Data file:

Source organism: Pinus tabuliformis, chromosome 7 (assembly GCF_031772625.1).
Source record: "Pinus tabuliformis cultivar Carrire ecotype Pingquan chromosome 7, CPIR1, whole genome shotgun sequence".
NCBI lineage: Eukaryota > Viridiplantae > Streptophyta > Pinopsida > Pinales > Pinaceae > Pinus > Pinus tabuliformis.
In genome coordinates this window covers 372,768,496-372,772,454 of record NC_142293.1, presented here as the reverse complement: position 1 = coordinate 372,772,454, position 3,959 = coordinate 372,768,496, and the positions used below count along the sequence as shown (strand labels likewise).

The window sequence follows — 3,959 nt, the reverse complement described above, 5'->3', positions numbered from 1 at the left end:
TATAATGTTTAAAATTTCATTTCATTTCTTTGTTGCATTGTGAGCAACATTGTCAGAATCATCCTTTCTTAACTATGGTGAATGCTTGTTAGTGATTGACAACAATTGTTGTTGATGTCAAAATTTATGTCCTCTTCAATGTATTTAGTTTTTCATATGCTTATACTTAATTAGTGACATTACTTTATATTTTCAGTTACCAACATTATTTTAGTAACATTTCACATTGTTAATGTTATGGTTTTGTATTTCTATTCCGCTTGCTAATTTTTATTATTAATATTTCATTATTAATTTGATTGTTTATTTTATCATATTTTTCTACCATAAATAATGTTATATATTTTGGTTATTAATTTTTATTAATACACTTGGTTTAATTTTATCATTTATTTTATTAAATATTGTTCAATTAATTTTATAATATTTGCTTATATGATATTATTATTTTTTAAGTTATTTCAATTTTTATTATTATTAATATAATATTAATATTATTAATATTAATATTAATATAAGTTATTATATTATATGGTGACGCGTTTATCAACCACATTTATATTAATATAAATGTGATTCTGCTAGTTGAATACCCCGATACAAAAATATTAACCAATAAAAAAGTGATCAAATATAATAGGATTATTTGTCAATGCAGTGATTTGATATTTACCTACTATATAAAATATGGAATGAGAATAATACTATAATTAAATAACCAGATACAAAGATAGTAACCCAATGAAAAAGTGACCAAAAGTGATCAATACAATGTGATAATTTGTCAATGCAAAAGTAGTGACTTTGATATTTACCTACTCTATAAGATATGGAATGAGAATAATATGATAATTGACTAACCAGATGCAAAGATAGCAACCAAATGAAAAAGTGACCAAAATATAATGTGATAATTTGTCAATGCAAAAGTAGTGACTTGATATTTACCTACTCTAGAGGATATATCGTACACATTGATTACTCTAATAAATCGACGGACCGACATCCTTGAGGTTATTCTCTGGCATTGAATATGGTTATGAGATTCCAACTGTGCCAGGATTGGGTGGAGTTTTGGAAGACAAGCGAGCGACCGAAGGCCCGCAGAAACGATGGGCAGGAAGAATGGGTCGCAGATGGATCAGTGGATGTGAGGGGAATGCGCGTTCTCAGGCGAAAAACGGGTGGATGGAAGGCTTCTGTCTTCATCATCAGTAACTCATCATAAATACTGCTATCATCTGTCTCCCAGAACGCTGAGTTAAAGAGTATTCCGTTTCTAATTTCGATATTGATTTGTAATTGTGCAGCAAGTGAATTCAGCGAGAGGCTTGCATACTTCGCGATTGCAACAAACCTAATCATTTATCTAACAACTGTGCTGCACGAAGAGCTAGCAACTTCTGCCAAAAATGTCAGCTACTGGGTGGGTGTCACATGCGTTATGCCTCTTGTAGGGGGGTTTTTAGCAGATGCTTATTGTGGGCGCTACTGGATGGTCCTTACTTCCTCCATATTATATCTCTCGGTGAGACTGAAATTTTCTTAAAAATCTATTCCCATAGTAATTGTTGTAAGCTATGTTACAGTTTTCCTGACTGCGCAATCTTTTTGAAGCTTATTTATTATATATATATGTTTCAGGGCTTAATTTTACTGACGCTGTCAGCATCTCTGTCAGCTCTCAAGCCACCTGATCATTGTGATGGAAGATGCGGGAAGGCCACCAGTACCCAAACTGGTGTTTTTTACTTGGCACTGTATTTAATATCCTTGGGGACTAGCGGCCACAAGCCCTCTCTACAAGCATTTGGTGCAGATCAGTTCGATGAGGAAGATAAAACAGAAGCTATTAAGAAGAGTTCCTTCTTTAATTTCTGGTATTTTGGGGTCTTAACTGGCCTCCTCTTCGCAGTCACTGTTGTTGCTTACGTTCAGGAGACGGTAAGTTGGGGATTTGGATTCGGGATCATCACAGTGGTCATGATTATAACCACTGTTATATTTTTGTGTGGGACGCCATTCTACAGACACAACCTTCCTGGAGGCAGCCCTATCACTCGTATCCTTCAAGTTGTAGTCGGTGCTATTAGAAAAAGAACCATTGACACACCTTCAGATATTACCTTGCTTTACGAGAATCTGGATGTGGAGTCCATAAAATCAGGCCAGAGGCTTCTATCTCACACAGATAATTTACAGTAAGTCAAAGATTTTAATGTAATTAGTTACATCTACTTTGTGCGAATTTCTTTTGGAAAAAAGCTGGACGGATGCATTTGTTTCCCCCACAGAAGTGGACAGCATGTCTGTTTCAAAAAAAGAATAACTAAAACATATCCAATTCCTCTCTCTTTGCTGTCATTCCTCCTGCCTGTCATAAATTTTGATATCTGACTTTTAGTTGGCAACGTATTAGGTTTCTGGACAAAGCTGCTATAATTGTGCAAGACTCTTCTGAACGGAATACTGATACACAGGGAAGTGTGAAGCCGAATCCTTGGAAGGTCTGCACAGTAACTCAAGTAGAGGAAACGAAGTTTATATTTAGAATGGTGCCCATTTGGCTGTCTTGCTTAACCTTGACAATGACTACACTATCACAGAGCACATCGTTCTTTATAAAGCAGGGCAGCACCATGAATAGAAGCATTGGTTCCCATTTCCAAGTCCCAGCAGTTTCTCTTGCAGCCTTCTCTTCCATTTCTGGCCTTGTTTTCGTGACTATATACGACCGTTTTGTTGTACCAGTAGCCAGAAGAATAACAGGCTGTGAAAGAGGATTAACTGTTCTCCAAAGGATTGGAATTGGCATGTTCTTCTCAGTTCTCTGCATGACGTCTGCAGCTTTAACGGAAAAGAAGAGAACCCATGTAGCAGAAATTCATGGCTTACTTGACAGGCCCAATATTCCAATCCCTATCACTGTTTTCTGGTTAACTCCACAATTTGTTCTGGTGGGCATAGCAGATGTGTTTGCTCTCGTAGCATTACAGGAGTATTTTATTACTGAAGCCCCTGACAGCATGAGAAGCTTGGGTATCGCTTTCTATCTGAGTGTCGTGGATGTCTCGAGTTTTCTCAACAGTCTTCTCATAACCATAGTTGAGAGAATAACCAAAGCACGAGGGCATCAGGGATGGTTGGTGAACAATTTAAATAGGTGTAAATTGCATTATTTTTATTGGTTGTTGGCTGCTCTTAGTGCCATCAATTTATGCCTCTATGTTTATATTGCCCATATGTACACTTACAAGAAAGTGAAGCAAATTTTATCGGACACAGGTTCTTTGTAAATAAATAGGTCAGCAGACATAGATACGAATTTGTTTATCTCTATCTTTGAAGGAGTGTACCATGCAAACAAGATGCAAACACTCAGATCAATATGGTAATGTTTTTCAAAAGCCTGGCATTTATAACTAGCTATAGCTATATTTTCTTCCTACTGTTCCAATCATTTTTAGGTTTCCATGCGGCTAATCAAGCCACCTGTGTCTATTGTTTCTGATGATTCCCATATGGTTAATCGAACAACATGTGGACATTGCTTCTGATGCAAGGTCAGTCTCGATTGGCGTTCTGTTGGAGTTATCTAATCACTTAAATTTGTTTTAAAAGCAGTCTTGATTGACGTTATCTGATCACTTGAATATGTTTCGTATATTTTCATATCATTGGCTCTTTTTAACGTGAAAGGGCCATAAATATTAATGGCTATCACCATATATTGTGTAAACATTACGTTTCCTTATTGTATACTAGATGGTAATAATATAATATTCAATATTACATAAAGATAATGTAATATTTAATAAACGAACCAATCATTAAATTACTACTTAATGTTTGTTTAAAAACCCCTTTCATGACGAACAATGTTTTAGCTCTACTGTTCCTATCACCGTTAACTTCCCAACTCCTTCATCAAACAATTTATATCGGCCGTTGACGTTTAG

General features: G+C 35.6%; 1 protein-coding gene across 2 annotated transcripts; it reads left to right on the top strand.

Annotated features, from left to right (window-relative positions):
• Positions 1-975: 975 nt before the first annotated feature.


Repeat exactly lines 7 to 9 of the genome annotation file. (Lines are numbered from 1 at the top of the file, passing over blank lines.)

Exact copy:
General features: G+C 35.6%; 1 protein-coding gene across 2 annotated transcripts; it reads left to right on the top strand.

Annotated features, from left to right (window-relative positions):
• Positions 1-975: 975 nt before the first annotated feature.